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A Rank Histogram (or Talagrand Diagram) is a neat way of measuring whether your numerical model is giving appropriate variance. It's used for weather and climate forcasting, where you only have one observational series, and many model series (an ensemble). It's described pretty clearly here. Basically, you take a handful of runs of your model, then for each timestep/gridpoint, whatever, you calculate how the observations rank relative to the model ensemble. Then you plot a histogram of those ranks. If the histogram is u-shaped, then variance is too low (obs are rank high or low too often), if the histogram looks kind of gaussian, then the variance is too high (obs rarely ranks high or low), and if the histogram is flat, then your variance is spot-on (obs have a similar variance as the ensemble).

Examples from

Example rank histograms

So the question is, which distribution should I fit to this kind of data, and why? The latter part of the question is more important, because I think that the correct distribution is the Beta-binomial distribution, but I'm unfamiliar with this area.

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closed as too broad by us╬Ár11852, whuber Jun 26 at 19:46

There are either too many possible answers, or good answers would be too long for this format. Please add details to narrow the answer set or to isolate an issue that can be answered in a few paragraphs.If this question can be reworded to fit the rules in the help center, please edit the question.

The only possible correct answer to this question as generally posed is "practically any distribution." This is because the diagram is a tool to compare two arbitrary distributions: "observations" and the "model ensemble." They could differ in literally any fashion. By asking such a question, then, you appear to presuppose some kind of connection between the model and the observations. This is a fair assumption, but the nature of the connection depends on the kind of model and what it models. So: what kind of model and what kinds of observations do you have in mind? – whuber Jul 16 '12 at 13:43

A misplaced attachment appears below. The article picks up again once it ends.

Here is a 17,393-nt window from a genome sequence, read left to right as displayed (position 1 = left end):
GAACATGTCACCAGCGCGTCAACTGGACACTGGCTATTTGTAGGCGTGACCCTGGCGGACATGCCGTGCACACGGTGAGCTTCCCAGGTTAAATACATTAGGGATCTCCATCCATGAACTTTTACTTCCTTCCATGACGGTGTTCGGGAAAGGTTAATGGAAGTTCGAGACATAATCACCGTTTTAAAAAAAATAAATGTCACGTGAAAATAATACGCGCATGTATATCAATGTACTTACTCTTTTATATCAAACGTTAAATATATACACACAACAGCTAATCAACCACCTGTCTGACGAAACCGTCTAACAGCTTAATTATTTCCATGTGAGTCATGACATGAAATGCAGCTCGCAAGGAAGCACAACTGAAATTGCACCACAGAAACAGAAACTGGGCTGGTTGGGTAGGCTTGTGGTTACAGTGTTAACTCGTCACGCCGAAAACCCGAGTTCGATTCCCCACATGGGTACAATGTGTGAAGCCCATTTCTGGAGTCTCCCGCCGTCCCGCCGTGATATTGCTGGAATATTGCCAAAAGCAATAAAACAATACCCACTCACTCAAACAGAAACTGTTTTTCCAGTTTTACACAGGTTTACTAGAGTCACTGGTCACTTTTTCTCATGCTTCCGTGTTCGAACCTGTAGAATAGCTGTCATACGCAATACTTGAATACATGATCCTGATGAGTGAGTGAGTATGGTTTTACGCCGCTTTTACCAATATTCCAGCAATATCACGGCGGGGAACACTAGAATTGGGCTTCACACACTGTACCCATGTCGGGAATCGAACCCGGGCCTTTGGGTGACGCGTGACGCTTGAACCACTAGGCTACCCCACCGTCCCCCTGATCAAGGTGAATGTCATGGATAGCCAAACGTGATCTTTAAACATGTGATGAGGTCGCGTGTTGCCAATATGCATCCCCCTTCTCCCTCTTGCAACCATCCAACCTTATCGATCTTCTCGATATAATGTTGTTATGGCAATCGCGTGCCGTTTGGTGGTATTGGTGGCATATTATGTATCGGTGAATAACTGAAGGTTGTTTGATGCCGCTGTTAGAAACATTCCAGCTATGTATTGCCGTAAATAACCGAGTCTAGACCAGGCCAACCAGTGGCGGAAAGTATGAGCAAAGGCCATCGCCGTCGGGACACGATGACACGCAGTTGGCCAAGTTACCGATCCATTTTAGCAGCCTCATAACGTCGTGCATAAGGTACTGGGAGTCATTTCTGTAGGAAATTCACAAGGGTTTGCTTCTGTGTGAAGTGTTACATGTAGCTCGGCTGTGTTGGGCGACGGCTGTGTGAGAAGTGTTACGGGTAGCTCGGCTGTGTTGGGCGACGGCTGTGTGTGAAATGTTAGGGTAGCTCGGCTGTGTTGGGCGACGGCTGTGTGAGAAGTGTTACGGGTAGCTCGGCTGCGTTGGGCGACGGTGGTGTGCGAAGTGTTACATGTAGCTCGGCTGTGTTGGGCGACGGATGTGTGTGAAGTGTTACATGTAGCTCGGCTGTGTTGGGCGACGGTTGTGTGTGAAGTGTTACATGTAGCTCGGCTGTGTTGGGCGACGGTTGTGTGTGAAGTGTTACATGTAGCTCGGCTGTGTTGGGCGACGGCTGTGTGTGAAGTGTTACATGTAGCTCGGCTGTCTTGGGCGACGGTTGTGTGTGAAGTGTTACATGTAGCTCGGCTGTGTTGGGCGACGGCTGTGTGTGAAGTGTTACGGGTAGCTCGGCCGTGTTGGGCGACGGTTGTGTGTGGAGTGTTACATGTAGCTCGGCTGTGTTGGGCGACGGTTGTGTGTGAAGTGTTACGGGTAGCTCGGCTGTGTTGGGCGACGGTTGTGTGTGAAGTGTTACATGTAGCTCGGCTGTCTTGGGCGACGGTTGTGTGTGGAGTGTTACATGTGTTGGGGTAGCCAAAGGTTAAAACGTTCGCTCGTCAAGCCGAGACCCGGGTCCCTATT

@whuber, (I'm assuming you're referring to the note at the end): right, I should have said data set types. ie. ordinal/continuous, finite/infinite domain, etc. And more specifically, data types like ranks, odds, what ever. But I guess the answer is "practically any [ordinal, finite domain] distribution", so maybe I'm better off removing that part of the question. – naught101 Jul 17 '12 at 1:55
What leads you to think that the 'correct distribution would be beta-binomial'? I see nothing that really suggests it couldn't in practice be almost anything. The examples shown might be more-or-less described by a flexible discrete distribution like a beta-binomial but that doesn't make them beta-binomial. No doubt you could make an argument that would imply a beta-binomial, though I think I don't know enough about the whole area to judge whether it's tenable. – Glen_b May 16 '13 at 3:07
Oh, okay. That wasn't clear. As I said the circumstances aren't sufficient for me to know whether the sorts of arguments one might make are tenable, but (for example) it could come from making an argument than if (something) were held constant, there'd be a situation akin to bernoulli trials, but that thing varies. You'd then argue that the varying thing should vary $p$ in those bernoulli trials. Now if the $p$ was roughly beta (and it may be possible also to give an argument for that), you would then use a beta-binomial for the mix. ...(ctd) – Glen_b May 16 '13 at 6:31
(ctd) ... An alternative argument might start with the beta and use say a series expansion around it which values are then ranked and then try to argue that the beta-binomial is an approximation to the resulting process (such an argument would be harder to make the details work for, obviously). Or there might be other ways to argue it. – Glen_b May 16 '13 at 6:34